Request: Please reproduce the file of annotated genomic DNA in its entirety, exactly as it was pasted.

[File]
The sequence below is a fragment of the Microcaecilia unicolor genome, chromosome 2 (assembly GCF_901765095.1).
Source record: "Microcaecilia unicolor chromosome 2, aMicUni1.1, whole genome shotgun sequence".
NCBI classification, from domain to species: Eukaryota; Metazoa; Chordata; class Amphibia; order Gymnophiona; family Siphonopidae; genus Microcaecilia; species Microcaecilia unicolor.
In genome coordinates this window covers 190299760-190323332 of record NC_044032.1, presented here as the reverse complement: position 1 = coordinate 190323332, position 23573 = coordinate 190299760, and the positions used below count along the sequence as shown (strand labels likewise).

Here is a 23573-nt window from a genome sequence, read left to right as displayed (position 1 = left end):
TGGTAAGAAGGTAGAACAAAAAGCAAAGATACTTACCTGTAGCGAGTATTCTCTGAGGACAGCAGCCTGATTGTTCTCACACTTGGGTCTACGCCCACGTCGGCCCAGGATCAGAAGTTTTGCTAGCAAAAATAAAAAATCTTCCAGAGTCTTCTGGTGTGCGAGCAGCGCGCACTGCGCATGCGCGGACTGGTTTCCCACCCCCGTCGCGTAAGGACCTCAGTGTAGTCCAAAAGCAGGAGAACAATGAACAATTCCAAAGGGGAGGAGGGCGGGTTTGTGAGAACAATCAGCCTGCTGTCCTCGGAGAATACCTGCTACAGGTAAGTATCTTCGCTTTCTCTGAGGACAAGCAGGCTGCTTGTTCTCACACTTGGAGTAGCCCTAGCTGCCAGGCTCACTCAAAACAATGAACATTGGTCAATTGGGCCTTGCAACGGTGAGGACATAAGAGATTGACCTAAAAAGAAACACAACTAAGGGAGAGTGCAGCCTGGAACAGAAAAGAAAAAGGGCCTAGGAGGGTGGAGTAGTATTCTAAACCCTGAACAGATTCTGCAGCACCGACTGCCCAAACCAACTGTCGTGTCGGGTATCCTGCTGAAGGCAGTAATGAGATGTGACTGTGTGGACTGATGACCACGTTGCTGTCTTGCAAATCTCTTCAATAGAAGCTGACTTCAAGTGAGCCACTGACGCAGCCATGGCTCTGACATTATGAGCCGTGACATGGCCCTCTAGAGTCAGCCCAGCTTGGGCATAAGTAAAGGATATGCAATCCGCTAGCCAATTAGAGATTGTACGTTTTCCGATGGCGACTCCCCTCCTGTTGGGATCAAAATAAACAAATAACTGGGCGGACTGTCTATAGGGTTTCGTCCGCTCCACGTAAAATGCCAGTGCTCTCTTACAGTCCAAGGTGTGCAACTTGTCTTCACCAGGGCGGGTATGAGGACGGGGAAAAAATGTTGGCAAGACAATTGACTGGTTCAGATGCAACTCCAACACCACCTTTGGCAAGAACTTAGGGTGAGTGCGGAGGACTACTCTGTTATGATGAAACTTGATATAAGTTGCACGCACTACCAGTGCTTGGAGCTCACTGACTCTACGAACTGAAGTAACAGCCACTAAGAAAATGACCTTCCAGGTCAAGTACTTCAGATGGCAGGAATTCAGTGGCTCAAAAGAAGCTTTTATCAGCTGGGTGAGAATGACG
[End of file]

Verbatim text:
The sequence below is a fragment of the Microcaecilia unicolor genome, chromosome 2 (assembly GCF_901765095.1).
Source record: "Microcaecilia unicolor chromosome 2, aMicUni1.1, whole genome shotgun sequence".
NCBI classification, from domain to species: Eukaryota; Metazoa; Chordata; class Amphibia; order Gymnophiona; family Siphonopidae; genus Microcaecilia; species Microcaecilia unicolor.
In genome coordinates this window covers 190299760-190323332 of record NC_044032.1, presented here as the reverse complement: position 1 = coordinate 190323332, position 23573 = coordinate 190299760, and the positions used below count along the sequence as shown (strand labels likewise).

Here is a 23573-nt window from a genome sequence, read left to right as displayed (position 1 = left end):
TGGTAAGAAGGTAGAACAAAAAGCAAAGATACTTACCTGTAGCGAGTATTCTCTGAGGACAGCAGCCTGATTGTTCTCACACTTGGGTCTACGCCCACGTCGGCCCAGGATCAGAAGTTTTGCTAGCAAAAATAAAAAATCTTCCAGAGTCTTCTGGTGTGCGAGCAGCGCGCACTGCGCATGCGCGGACTGGTTTCCCACCCCCGTCGCGTAAGGACCTCAGTGTAGTCCAAAAGCAGGAGAACAATGAACAATTCCAAAGGGGAGGAGGGCGGGTTTGTGAGAACAATCAGCCTGCTGTCCTCGGAGAATACCTGCTACAGGTAAGTATCTTCGCTTTCTCTGAGGACAAGCAGGCTGCTTGTTCTCACACTTGGAGTAGCCCTAGCTGCCAGGCTCACTCAAAACAATGAACATTGGTCAATTGGGCCTTGCAACGGTGAGGACATAAGAGATTGACCTAAAAAGAAACACAACTAAGGGAGAGTGCAGCCTGGAACAGAAAAGAAAAAGGGCCTAGGAGGGTGGAGTAGTATTCTAAACCCTGAACAGATTCTGCAGCACCGACTGCCCAAACCAACTGTCGTGTCGGGTATCCTGCTGAAGGCAGTAATGAGATGTGACTGTGTGGACTGATGACCACGTTGCTGTCTTGCAAATCTCTTCAATAGAAGCTGACTTCAAGTGAGCCACTGACGCAGCCATGGCTCTGACATTATGAGCCGTGACATGGCCCTCTAGAGTCAGCCCAGCTTGGGCATAAGTAAAGGATATGCAATCCGCTAGCCAATTAGAGATTGTACGTTTTCCGATGGCGACTCCCCTCCTGTTGGGATCAAAATAAACAAATAACTGGGCGGACTGTCTATAGGGTTTCGTCCGCTCCACGTAAAATGCCAGTGCTCTCTTACAGTCCAAGGTGTGCAACTTGTCTTCACCAGGGCGGGTATGAGGACGGGGAAAAAATGTTGGCAAGACAATTGACTGGTTCAGATGCAACTCCAACACCACCTTTGGCAAGAACTTAGGGTGAGTGCGGAGGACTACTCTGTTATGATGAAACTTGATATAAGTTGCACGCACTACCAGTGCTTGGAGCTCACTGACTCTACGAACTGAAGTAACAGCCACTAAGAAAATGACCTTCCAGGTCAAGTACTTCAGATGGCAGGAATTCAGTGGCTCAAAAGAAGCTTTTATCAGCTGGGTGAGAATGACG